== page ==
Buy this Article for $10.95

Have a coupon or promotional code? Enter it here:

When you buy this you'll get access to the ePub version, a downloadable PDF, and the ability to print the full article.

Keywords

decision theory, knowledge translation, research utilization

 

Authors

  1. Bucknall, Tracey

Abstract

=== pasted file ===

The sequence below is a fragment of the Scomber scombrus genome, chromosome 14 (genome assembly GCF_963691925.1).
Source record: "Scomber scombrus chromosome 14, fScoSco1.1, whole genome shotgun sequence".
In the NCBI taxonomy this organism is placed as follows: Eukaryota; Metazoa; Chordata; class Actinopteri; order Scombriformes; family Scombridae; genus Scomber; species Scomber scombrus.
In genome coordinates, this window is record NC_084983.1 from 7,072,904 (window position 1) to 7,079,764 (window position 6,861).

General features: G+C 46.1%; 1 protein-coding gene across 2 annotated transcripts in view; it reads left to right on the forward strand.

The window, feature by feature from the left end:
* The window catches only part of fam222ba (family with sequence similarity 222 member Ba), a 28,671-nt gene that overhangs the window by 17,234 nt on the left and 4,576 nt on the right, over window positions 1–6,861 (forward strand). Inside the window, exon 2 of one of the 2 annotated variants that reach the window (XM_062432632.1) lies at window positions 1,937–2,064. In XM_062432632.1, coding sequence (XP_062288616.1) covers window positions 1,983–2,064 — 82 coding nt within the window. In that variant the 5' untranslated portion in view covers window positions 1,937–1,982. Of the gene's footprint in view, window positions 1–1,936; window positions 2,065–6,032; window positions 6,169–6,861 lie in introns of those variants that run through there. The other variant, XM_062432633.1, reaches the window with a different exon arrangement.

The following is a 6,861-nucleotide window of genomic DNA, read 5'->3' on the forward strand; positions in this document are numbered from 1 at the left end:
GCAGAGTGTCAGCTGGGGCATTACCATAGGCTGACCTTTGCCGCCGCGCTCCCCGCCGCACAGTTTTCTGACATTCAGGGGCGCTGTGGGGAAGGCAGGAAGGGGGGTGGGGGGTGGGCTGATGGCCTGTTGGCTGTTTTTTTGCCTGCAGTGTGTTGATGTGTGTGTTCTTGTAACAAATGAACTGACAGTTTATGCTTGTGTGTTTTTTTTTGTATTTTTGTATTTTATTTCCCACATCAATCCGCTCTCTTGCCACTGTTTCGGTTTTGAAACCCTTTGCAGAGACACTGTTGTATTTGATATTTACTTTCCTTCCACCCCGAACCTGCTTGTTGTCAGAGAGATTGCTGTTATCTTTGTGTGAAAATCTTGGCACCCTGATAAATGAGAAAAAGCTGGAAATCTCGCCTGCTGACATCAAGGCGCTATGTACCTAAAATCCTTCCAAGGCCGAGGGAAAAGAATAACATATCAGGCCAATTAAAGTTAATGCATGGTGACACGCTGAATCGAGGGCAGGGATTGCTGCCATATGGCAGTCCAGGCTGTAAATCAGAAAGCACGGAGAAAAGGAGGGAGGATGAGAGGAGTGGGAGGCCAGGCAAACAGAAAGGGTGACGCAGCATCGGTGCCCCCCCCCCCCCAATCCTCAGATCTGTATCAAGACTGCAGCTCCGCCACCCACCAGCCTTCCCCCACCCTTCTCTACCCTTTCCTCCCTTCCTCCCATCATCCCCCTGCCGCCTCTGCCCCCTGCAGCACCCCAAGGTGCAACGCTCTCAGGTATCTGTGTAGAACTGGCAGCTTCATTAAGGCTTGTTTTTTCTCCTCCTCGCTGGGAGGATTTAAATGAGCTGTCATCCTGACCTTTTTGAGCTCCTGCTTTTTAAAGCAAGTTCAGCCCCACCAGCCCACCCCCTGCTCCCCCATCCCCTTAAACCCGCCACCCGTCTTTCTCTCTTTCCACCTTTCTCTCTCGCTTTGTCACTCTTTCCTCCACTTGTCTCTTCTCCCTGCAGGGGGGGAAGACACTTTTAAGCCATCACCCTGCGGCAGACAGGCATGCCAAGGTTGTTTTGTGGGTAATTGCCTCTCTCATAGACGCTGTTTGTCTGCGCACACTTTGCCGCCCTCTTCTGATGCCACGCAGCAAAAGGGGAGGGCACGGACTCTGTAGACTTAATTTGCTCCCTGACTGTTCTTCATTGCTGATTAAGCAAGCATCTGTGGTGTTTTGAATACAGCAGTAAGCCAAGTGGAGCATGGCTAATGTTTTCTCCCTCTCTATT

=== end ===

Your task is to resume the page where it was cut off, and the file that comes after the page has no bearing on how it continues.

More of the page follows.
Research findings become evidence when an individual decides that the information is relevant and useful to a particular circumstance. Prior to that point, they are unrelated facts. For research translation to occur, research evidence needs filtering, interpretation, and application by individuals to the specific situation. For this reason, decision science is complementary to knowledge translation science. Both aim to support the individual in deciding the most appropriate action in a dynamic environment where there are masses of uncensored and nonprioritized information readily available. Decision science employs research theories to study the cognitive processes underpinning the filtering and integration of current scientific information into changing contexts. Two meta-theories, coherence and correspondence theories, have been used to provide alternative views and prompt significant debate to advance the science. The aim of this article is to stimulate debate about the relationship between decision theory and knowledge translation. Discussed is the critical role of cognition in clinical decision making, with a focus on knowledge translation. A critical commentary of the knowledge utilization modeling papers is presented from a decision science perspective. The article concludes with a discussion on the implications for knowledge translation when viewed through the lens of decision science.